Congress returns to work this week following its summer recess, but members have little time to pass postal reform or other DM-related legislation before the targeted adjournment date of Oct. 1.
Most pressing for direct marketers is legislation to revamp the U.S. Postal Service, especially because two bills in this session could affect postal rates in 2006. H.R. 4341, the Postal Accountability and Enhancement Act, passed out of committee May 12, while the Senate Governmental Affairs Committee passed S. 2468 on June 2.
Both would repeal a provision requiring that money owed to the USPS because of an overpayment into the Civil Service Retirement System fund be held in an escrow account. Repealing this provision would free up $78 billion over 60 years, letting the postal service pay off debt to the U.S. Treasury, fund its healthcare liabilities and mitigate rate increases.
If that money isn't released, the postal service has said it will have to seek a double-digit rate increase for 2006. The USPS is expected to file a rate case next spring, and rates could rise in early 2006.
The bills also would return responsibility for funding CSRS pension benefits related to the military service of postal retirees — a $27 billion obligation — to the Treasury Department. No other federal agency has to make this payment.
Though reform gained momentum earlier this year, most industry insiders say there is little time to pass either bill, especially as neither has been scheduled for debate on the House or Senate floors. However, Jerry Cerasale, senior vice president of government affairs at the Direct Marketing Association, has not given up.
“We are still working hard to push postal reform through Congress and on the president's desk before November,” he said.
Cerasale is optimistic because the Senate and House committees that oversee the USPS — led by Sen. Susan Collins, R-ME, and Rep. Tom Davis, R-VA — are determined to pass reform.
If reform isn't passed this year, both bills likely will be reintroduced and passed early next year, Cerasale said, in part because of letter writing and other efforts by groups such as the DMA and the 21st Century Mailers Coalition.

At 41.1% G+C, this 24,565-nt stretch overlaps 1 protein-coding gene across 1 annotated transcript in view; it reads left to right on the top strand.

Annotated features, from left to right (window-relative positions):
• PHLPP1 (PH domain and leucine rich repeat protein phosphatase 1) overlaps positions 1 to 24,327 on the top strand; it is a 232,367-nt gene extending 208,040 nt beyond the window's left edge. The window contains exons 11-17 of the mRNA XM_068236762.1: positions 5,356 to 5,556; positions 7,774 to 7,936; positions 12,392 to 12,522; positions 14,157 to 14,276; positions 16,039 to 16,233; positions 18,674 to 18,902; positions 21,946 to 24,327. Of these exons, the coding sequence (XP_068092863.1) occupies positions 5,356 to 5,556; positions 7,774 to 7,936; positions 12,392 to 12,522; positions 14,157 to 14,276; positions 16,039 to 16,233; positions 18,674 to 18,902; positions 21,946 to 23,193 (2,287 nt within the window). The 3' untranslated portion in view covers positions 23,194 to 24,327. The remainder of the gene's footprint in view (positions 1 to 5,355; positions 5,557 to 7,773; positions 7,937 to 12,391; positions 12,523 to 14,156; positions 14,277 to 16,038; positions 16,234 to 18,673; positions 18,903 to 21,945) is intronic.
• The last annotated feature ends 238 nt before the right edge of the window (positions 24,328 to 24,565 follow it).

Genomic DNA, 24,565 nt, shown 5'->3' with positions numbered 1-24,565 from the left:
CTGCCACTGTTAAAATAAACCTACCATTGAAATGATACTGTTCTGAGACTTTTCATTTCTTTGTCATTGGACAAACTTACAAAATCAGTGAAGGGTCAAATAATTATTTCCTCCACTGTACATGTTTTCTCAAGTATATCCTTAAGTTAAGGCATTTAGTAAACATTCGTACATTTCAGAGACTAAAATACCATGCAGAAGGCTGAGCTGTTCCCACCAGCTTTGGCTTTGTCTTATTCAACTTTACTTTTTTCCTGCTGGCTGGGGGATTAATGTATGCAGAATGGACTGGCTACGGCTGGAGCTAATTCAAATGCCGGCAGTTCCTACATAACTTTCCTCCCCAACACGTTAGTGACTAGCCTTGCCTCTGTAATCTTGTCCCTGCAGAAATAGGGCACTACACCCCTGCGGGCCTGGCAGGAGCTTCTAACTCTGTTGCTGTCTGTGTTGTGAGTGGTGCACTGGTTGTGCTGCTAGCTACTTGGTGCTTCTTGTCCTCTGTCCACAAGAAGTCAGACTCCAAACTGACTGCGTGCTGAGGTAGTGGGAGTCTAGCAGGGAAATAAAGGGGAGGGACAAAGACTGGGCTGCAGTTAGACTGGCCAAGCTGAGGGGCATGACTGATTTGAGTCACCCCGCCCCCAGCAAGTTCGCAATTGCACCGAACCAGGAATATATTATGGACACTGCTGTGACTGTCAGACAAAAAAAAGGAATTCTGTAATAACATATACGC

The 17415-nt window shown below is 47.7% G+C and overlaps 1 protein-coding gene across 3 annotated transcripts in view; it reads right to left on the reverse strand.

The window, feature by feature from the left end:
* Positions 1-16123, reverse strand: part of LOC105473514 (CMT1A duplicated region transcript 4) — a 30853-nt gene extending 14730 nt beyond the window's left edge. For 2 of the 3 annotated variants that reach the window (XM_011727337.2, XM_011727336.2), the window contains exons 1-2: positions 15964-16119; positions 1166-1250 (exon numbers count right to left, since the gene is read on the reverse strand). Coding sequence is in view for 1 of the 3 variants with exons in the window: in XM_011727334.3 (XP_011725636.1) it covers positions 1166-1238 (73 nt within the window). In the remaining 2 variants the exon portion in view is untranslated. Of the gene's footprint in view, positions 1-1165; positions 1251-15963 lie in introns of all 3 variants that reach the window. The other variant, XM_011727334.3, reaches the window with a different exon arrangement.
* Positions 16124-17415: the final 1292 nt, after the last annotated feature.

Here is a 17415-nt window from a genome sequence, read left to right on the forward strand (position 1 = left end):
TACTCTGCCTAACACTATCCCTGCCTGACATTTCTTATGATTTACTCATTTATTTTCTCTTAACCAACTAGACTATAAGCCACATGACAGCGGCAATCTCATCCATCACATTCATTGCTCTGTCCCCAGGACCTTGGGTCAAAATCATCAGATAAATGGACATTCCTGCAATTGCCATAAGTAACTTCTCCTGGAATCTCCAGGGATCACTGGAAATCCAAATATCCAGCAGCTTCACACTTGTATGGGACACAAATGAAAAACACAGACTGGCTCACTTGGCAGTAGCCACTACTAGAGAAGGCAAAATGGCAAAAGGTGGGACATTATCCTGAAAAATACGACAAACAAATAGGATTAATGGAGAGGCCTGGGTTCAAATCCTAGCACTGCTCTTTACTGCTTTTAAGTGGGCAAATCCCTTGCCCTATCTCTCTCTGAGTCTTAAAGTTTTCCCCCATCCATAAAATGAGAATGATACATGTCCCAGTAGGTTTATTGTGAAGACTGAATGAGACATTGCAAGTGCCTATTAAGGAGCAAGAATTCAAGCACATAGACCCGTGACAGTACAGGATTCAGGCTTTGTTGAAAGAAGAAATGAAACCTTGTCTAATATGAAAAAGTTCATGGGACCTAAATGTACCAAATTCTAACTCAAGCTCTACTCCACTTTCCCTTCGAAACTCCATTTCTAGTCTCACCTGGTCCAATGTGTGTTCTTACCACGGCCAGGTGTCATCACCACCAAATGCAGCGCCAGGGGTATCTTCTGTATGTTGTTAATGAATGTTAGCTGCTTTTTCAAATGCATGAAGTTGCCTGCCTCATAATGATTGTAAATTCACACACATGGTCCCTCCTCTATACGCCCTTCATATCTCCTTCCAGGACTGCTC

“The momentum we've built this year has been very important,” he said.
Some industry insiders have expressed interest in seeing the CSRS issue taken out of the reform bills and added as an amendment to another bill or put into a smaller piece of legislation, but Cerasale does not think this will happen. He would prefer it stay in the reform bill. He also said that if reform legislation does not pass until next year — after the USPS files its rate case — postal officials could easily alter the filing.
The DMA also is monitoring two privacy bills in Congress, including a spyware bill approved by the House Energy and Commerce Committee in June that would allow fines up to $3 million for collecting personal information, diverting browsers and delivering some pop-up ads to computer users without their consent.
The Securely Protect Yourself Against Cyber Trespass Act (SPY ACT) also would require software that collects personal information of computer users to notify the users of its installation, get the users' consent before installation and provide users with easy uninstall options. The SPY ACT was approved by the committee as an amendment to a spyware bill introduced last year by Rep. Mary Bono, R-CA.
The DMA generally supports the bill, Cerasale said, despite concerns that it could hamper “the growth of e-commerce.” He said the House could take up the bill this week, and there is a companion bill in the Senate.
The other bill is the Children's Listbroker Privacy Act, introduced in March by Sens. Ron Wyden, D-OR, and Ted Stevens, R-AK. It would prohibit rental of personal information of children under 16 for marketing purposes without parental consent. The bill defines personal information as name, address, e-mail address, telephone number, Social Security number and any other information identifying a person. It also has a companion bill in the House.
“We support the premise of this bill, except there are some changes we'd like to see, such as the definition of the age of a child,” Cerasale said.
No action has been taken on the bills, and none is scheduled, but he expects they will be reintroduced next session.